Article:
The UN human-rights commissioner has accused the Czech Republic of a systematic violation of the human rights of migrants and refugees in order to deter them from coming to the country.
Measures cited by Zeid Ra’ad Al Hussein include strip-searching migrants and refugees in order to confiscate money that is then used to pay for their detention, which can last up to 90 days.
“According to credible reports from various sources, the violations of the human rights of migrants are neither isolated nor coincidental, but systematic: They appear to be an integral part of a policy by the Czech Government designed to deter migrants and refugees from entering the country or staying there,” Zeid said in a statement issued in Geneva.
Many migrants and refugees are fleeing the civil war in Syria and unrest elsewhere, and are making their way to safety in Europe. Their preferred destination is Germany, which has opened its doors to those fleeing the conflict in Syria. But to get there, the migrants and refugees must first traverse Central European states, many of which have adopted policies, including border closures, that restrict the new arrivals.
In his statement, Zeid noted these restrictions, and added, “the Czech Republic is unique in routinely subjecting these migrants and refugees to detention for 40 days, and reportedly sometimes even longer—up to 90 days—in conditions which have been described as degrading.”
He also expressed concern about the Czech detention facilities where the migrants and refugees are being held, particularly Bìlá-Jezovqá—a facility that Robert Pelikán, the Czech justice minister, said was “worse than a prison.” Pelikán has also criticized the detention of the migrants and refugees for up to 90 days.
Zeid noted those migrants and refugees who have challenged their detention in court have prevailed, but most aren’t in a position to go to court either because they lack information about their right to free legal aid or because civil-society groups that work with them are given restricted access at some detention facilities.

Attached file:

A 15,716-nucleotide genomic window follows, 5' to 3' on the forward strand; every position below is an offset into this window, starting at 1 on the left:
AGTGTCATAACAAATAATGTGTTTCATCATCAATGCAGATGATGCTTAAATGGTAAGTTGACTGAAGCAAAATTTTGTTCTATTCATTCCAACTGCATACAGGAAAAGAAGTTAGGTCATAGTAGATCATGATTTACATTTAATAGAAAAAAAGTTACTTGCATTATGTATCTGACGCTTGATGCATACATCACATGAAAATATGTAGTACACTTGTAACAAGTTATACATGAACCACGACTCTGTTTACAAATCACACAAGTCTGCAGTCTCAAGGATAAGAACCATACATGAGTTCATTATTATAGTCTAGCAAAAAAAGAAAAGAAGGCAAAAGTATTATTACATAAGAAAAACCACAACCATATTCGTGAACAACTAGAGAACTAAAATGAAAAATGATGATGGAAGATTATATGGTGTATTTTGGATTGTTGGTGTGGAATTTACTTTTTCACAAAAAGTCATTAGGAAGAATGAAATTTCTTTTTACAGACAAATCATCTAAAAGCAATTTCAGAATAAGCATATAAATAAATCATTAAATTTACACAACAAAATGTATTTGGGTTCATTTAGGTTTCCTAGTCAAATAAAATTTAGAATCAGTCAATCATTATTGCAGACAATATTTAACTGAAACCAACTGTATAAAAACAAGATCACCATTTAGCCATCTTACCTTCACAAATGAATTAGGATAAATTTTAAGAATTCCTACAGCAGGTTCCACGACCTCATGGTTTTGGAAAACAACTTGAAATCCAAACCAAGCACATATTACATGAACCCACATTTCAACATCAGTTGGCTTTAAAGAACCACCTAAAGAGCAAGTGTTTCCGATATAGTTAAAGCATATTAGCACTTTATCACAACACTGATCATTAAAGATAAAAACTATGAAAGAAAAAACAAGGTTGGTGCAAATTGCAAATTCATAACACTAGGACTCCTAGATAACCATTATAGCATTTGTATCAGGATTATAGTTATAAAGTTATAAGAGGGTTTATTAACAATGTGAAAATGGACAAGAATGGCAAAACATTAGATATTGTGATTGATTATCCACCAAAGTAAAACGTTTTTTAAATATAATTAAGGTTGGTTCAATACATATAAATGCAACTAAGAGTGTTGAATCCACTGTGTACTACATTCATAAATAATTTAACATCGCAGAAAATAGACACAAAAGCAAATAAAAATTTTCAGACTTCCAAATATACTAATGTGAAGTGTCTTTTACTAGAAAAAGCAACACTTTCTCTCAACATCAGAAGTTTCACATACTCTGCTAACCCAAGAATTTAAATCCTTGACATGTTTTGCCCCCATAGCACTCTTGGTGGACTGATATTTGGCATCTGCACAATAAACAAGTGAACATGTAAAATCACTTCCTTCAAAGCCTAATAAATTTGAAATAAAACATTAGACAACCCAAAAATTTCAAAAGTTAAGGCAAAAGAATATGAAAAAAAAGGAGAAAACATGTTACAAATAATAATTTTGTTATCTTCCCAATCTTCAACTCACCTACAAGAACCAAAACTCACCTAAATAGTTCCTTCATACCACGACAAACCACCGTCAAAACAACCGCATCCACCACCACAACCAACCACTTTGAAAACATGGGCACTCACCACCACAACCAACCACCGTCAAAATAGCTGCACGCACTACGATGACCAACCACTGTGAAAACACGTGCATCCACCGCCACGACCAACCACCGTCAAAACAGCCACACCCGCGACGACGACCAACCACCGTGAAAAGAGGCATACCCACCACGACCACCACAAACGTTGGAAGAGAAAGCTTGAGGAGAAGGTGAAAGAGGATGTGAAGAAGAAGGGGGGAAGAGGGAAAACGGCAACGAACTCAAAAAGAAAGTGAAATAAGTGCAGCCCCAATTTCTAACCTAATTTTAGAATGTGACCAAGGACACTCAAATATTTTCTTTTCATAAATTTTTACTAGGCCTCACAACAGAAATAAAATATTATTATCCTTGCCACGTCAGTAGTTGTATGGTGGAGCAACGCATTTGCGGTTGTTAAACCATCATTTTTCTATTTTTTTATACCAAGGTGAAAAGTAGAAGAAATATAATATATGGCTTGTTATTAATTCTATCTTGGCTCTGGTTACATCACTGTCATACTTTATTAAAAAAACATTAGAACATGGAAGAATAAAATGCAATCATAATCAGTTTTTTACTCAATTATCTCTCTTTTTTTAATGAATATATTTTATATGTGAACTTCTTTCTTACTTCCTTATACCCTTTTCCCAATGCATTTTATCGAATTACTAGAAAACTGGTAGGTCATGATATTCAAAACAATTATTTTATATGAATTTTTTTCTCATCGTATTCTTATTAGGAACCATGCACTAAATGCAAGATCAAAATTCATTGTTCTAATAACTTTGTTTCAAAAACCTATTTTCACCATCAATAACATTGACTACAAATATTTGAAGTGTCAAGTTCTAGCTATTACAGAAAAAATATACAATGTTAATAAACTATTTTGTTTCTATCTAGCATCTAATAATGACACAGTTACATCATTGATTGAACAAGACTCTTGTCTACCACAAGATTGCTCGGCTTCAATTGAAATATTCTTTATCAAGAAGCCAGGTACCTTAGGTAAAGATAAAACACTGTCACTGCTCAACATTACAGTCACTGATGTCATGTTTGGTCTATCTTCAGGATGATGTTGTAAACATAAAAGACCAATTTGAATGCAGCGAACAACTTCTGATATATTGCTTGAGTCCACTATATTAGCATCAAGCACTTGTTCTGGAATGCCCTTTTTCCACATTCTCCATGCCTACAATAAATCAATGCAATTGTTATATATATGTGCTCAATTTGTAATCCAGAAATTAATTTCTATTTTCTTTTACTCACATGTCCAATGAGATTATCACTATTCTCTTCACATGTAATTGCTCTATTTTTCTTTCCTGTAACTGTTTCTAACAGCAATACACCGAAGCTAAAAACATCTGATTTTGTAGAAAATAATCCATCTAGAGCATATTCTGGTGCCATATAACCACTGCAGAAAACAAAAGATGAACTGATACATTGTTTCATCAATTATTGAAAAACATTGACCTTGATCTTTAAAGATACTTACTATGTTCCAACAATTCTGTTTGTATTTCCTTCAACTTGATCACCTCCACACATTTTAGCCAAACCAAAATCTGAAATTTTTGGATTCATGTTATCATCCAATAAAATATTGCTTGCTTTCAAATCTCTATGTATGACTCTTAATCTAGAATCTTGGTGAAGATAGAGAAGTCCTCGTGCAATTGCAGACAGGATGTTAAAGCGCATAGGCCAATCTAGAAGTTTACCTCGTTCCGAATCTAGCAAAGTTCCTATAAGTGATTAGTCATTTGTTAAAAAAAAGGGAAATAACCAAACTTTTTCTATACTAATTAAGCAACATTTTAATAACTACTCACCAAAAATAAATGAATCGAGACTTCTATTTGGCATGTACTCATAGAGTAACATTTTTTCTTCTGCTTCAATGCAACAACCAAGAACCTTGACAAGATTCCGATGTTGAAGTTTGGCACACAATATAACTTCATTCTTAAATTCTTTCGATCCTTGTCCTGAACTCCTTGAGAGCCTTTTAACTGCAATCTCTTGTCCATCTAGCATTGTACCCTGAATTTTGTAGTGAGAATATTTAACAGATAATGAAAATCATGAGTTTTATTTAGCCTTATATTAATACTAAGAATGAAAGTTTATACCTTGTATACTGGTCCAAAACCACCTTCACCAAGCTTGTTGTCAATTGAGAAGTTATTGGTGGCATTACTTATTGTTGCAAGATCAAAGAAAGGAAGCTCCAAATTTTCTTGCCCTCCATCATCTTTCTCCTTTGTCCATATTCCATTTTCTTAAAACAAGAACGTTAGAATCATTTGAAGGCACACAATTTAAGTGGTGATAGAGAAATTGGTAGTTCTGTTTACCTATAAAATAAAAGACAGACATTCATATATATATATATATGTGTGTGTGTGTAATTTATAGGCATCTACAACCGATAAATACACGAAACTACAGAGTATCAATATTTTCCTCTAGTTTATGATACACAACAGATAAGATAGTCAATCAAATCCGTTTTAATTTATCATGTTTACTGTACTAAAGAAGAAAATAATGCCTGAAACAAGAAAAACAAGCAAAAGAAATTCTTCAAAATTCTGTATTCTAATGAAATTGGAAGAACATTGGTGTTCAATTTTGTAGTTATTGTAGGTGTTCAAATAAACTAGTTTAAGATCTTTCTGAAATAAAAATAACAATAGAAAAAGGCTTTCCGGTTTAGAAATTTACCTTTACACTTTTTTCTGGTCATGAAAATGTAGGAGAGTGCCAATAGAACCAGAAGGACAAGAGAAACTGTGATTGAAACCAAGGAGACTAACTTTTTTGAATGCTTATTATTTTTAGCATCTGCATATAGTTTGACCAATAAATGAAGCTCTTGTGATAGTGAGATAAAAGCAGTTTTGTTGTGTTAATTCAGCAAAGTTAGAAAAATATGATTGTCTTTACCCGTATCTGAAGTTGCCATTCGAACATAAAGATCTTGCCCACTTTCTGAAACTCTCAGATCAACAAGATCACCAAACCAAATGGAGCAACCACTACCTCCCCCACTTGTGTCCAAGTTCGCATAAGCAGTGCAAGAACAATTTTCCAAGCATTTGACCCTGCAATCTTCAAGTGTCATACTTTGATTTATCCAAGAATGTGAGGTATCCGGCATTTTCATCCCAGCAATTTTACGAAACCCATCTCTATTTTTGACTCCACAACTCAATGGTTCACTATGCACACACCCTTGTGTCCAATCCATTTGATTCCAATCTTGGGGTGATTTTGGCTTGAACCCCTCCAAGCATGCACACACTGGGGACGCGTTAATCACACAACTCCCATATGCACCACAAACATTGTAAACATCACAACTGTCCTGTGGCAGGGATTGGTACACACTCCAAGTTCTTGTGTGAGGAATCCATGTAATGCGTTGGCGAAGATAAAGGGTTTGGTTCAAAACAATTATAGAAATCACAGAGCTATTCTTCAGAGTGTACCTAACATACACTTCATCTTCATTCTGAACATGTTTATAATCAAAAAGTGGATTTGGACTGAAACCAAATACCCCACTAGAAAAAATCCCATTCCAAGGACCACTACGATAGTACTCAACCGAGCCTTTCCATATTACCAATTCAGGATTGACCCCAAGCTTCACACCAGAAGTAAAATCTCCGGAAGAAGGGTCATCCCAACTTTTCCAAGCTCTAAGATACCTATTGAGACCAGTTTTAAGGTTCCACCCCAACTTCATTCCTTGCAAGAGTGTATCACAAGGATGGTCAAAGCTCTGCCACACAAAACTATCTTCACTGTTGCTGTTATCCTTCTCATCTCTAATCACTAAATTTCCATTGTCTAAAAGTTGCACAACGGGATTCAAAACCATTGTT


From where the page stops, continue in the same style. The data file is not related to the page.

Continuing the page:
The center-left Czech government’s practices have been criticized by its own ombudsman, Anna Šabatová, who in a report this month noted that the treatment of children at the detention centers violated the Convention on the Rights of the Child.
Zeid’s statement also said refugees and migrants were strip-searched by the authorities looking to confiscate money in order to pay the approximately $10 per day each person is charged for his or her detention. It said there were no clear legal grounds for such a step.
“The fact that people are being forced to pay for their own detention is particularly reprehensible,” Zeid said.
The UN commissioner for human rights also criticized President Miloš Zeman’s remarks about Muslims and the “Against Immigration” public petition started by Václav Klaus, the former Czech president.
Zeman has said the newcomers will impose Shariah law in the Czech Republic. Last week, he was quoted as saying: “We will lose women’s beauty because they will be covered head to toe in burqas, with only a fabric net over the face.”
His spokesman rejected Zeid’s criticism, telling Reuters: “The president has long warned of the threat of Islamic fundamentalism. He stands by his opinion and he will not change it under pressure from abroad.”